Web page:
Gmail exploit may allow attackers to forward e-mail

A security vulnerability in Google's Web mail program may allow an attacker to set up filters on users' e-mail accounts without their knowledge, according to a proof of concept.

Updated November 24 at 10:10 a.m. PST: Adds comment from Google representative.

A Gmail security vulnerability may allow an attacker to set up filters on users' e-mail accounts without their knowledge, according to a proof of concept posted Sunday at the blog Geek Condition.

In a post, Geek Condition's "Brandon" writes that the vulnerability has caused some people to lose their domain names registered through GoDaddy.com.

Without posting the full exploit, Brandon explains that it relies on obtaining the variables that represent the username and "at":

When you create a filter in your Gmail account, a request is sent to Google's servers to be processed. The request is made in the form of a url with many variables.

For security reasons, your browser doesn't display all the variables contained within the URL. Using Firefox and a plug-in called Live HTTP Headers, you can see exactly what variables are sent from your browser to Google's servers.

After that, an attacker just needs to identify the variable that is the equivalent of the username.

"Obtaining this variable is tricky but possible," he writes. "I'm not going to tell you how to do it; if you search hard enough online, you'll find out how."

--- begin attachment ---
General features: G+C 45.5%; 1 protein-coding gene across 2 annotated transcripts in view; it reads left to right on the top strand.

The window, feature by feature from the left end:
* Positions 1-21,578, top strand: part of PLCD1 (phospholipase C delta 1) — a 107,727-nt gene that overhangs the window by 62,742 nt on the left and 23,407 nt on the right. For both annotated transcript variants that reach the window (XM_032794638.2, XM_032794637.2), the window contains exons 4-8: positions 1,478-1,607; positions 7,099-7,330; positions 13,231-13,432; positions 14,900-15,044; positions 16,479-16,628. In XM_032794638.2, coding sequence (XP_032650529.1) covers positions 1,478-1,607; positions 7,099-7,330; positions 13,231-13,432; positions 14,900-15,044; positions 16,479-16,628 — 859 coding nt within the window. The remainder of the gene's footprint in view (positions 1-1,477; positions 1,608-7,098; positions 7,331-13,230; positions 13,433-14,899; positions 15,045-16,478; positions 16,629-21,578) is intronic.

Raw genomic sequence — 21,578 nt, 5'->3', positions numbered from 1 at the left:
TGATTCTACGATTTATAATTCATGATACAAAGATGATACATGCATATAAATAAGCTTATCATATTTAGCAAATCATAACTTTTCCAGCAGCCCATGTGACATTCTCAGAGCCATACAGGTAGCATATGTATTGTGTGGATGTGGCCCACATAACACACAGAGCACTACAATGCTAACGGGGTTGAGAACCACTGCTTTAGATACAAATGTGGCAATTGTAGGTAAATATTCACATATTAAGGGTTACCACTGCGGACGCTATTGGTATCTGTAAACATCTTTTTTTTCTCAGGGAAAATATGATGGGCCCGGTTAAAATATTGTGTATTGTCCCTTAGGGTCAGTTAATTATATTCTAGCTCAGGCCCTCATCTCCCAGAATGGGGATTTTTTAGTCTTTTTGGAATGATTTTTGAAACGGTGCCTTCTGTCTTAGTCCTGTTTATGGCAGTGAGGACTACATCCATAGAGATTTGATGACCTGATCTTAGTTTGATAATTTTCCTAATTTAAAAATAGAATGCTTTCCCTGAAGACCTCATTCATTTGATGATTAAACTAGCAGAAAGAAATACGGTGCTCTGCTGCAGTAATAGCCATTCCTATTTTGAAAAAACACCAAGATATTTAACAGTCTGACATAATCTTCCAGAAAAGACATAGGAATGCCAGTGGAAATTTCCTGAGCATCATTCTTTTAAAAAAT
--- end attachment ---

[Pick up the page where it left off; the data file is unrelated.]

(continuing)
The "at" variable can be obtained by visiting a malicious Web site, writes Brandon, who suggests that Google make the "at" variable expire after every request rather than after every session.

To avoid being a victim of the vulnerability, users should check their filters often, Brandon suggests. Firefox users can download an extension called NoScript that helps prevent these attacks, he said.

Of course, any Web site that uses cookies for authentication requests can be taken advantage of in the same way. To avoid becoming a victim to this type of exploit, Gmail users should log out of their accounts when they are not in use, and--of course--not visit Web sites they don't trust.

A Google representative said the company was trying to contact Brandon for specifics on his proof of concept.

"We're trying to reach the blogger making this claim for more details, but we haven't seen evidence that this would be specific to Gmail," the representative said. "We use standard industry methods for protecting cookies, similar to most Web services using HTTP. In fact, we offer additional protection by offering the option of a secure connection (HTTPS) throughout the session for free."

 

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